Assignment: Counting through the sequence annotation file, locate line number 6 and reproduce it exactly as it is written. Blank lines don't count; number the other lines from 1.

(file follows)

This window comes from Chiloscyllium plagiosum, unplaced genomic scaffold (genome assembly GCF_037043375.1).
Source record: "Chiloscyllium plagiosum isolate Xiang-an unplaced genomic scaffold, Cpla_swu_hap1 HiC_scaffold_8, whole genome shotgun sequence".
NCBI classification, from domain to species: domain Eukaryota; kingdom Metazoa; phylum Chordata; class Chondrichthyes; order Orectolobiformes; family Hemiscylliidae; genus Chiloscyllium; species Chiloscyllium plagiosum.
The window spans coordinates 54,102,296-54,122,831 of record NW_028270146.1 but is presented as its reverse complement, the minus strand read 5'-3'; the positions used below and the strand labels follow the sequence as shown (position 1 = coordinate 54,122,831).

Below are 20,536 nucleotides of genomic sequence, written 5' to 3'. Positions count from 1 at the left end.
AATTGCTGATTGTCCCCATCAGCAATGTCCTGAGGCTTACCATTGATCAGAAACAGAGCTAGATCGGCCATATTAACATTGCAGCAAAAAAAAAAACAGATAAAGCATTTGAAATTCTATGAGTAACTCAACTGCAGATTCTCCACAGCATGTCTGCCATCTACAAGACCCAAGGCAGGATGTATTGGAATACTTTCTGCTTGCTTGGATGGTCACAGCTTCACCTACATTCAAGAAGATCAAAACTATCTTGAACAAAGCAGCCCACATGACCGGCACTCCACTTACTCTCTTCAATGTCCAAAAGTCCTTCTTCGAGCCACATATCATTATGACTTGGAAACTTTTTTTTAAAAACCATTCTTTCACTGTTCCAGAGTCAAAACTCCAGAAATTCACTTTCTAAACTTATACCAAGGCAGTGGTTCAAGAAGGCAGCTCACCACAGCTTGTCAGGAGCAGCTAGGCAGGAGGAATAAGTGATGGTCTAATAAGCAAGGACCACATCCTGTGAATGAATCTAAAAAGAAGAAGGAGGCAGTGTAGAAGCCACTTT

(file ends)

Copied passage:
AATTGCTGATTGTCCCCATCAGCAATGTCCTGAGGCTTACCATTGATCAGAAACAGAGCTAGATCGGCCATATTAACATTGCAGCAAAAAAAAAAACAGATAAAGCATTTGAAATTCTATGAGTAACTCAACTGCAGATTCTCCACAGCATGTCTGCCATCTACAAGACCCAAGGCAGGATGTATTGGAATACTTTCTGCTTGCTTGGATGGTCACAGCTTCACCTACATTCAAGAAGATCAAAACTATCTTGAACAAAGCAGCCCACATGACCGGCACTCCACTTACTCTCTTCAATGTCCAAAAGTCCTTCTTCGAGCCACATATCATTATGACTTGGAAACTTTTTTTTAAAAACCATTCTTTCACTGTTCCAGAGTCAAAACTCCAGAAATTCACTTTCTAAACTTATACCAAGGCAGTGGTTCAAGAAGGCAGCTCACCACAGCTTGTCAGGAGCAGCTAGGCAGGAGGAATAAGTGATGGTCTAATAAGCAAGGACCACATCCTGTGAATGAATCTAAAAAGAAGAAGGAGGCAGTGTAGAAGCCACTTT